Impact of prostheses on quality of life and functional status of transfemoral amputees in Tanzania

Afr J Disabil. 2021 Sep 7;10:839. doi: 10.4102/ajod.v10i0.839. eCollection 2021.


Background: The rise of diabetes and traumatic injury has increased limb loss-related morbidity in low- and middle-income countries (LMICs). Despite this, the majority of amputees in LMICs have no access to prosthetic devices, and the magnitude of prosthesis impact on quality of life (QOL ) and function has not been quantified.

Objectives: Quantify the impact of prostheses on QOL and function in Tanzanian transfemoral amputees.

Method: A prospective cohort study was conducted. Transfemoral amputees at Muhimbili Orthopaedic Institute were assessed twice before and three times after prosthetic fitting using EuroQol-5D-3L (EQ-5D-3L), Prosthetic Limb Users Survey of Mobility (PLUS-M), 2-minute walk test (2MWT) and Physiologic Cost Index (PCI). Data were analysed for change over time. Subgroup analysis was performed for amputation aetiology (vascular or non-vascular) and prosthesis use.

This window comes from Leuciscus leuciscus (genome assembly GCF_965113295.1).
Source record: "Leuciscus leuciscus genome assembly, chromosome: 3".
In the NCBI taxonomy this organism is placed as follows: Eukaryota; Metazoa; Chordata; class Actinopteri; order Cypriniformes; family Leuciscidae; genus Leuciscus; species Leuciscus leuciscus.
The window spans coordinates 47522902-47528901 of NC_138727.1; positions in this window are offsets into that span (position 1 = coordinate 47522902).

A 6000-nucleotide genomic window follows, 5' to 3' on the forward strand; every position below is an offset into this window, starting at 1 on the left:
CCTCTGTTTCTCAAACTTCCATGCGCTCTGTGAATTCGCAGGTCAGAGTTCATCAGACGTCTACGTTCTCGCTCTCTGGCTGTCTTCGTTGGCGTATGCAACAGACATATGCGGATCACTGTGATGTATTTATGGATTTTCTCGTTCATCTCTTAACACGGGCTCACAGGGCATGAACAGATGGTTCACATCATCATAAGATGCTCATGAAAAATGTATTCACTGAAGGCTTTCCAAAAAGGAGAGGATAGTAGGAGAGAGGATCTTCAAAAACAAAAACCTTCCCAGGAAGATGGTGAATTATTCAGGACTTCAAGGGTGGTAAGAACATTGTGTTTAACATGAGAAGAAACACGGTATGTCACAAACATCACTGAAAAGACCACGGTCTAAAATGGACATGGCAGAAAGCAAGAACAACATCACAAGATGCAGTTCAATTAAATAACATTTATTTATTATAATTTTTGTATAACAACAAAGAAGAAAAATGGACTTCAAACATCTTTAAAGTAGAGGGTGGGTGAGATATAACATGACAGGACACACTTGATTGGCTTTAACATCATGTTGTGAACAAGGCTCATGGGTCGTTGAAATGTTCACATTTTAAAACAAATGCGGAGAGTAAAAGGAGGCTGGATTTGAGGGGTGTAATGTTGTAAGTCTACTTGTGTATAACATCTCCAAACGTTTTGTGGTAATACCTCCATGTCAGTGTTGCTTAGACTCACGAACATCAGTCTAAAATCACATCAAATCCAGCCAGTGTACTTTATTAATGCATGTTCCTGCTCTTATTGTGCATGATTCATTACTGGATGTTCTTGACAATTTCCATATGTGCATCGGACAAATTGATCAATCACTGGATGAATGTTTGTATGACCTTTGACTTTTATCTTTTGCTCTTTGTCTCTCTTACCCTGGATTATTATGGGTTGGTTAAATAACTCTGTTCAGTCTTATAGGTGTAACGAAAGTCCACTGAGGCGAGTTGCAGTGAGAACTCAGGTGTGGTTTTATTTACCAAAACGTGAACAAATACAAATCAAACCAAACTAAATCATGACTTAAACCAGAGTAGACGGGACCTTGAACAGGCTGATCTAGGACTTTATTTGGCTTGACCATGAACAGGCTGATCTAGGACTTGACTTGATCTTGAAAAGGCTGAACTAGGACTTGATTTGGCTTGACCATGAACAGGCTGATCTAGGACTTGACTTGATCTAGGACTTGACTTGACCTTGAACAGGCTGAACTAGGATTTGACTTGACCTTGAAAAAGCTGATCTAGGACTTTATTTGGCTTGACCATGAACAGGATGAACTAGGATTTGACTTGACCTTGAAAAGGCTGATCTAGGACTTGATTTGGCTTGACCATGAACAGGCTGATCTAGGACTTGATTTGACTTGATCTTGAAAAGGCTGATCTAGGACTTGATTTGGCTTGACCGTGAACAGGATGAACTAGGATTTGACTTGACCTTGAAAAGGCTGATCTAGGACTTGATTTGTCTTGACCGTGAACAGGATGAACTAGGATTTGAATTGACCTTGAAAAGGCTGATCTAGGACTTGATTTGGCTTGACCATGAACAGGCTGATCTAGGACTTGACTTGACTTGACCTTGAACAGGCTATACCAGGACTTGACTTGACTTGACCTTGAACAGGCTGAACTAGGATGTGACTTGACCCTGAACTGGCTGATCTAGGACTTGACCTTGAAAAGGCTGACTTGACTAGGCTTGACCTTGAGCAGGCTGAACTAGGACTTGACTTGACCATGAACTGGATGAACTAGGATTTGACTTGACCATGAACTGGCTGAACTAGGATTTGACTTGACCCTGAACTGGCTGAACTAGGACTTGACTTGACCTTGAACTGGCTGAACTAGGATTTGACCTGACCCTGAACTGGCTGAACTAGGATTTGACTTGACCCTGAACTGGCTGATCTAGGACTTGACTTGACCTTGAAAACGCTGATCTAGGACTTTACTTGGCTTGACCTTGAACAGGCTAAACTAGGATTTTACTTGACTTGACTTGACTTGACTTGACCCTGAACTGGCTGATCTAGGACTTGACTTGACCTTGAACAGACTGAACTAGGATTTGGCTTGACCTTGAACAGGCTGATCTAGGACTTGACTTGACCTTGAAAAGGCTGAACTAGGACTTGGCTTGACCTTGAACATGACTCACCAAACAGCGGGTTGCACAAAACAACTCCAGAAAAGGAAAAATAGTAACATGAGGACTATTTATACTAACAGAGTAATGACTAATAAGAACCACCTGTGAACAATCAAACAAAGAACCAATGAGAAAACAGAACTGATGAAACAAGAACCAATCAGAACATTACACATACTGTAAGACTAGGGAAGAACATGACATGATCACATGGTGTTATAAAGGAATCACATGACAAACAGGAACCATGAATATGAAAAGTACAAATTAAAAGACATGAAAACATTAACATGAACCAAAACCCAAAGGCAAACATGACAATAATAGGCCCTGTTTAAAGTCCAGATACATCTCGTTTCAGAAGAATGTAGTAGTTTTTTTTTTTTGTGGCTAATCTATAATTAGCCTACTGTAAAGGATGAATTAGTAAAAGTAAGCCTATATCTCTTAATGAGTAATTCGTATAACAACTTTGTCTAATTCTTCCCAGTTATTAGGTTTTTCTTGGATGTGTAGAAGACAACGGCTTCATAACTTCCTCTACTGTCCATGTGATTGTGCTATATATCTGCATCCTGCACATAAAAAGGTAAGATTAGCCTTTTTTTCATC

Results: Amongst 30 patients, EQ-5D, PLUS-M and 2MWT improved after prosthesis provision (p < 0.001). EuroQol-5D increased from 0.48 to 0.85 at 1 year (p < 0.001). EuroQol-5D and 2MWT were higher in non-vascular subgroup (p < 0.030). At 1-year, 84% of non-vascular and 44% of vascular subgroups reported using their prosthesis (p = 0.068).

Conclusion: Prosthesis provision to transfemoral amputees in an LMIC improved QOL and function. This benefit was greater for non-vascular amputation aetiologies. Quality of life and function returned to pre-prosthesis levels with discontinued use of prosthesis.

Keywords: Tanzania; above-knee prosthesis; functional status; low- and middle-income countries; quality of life; transfemoral amputation.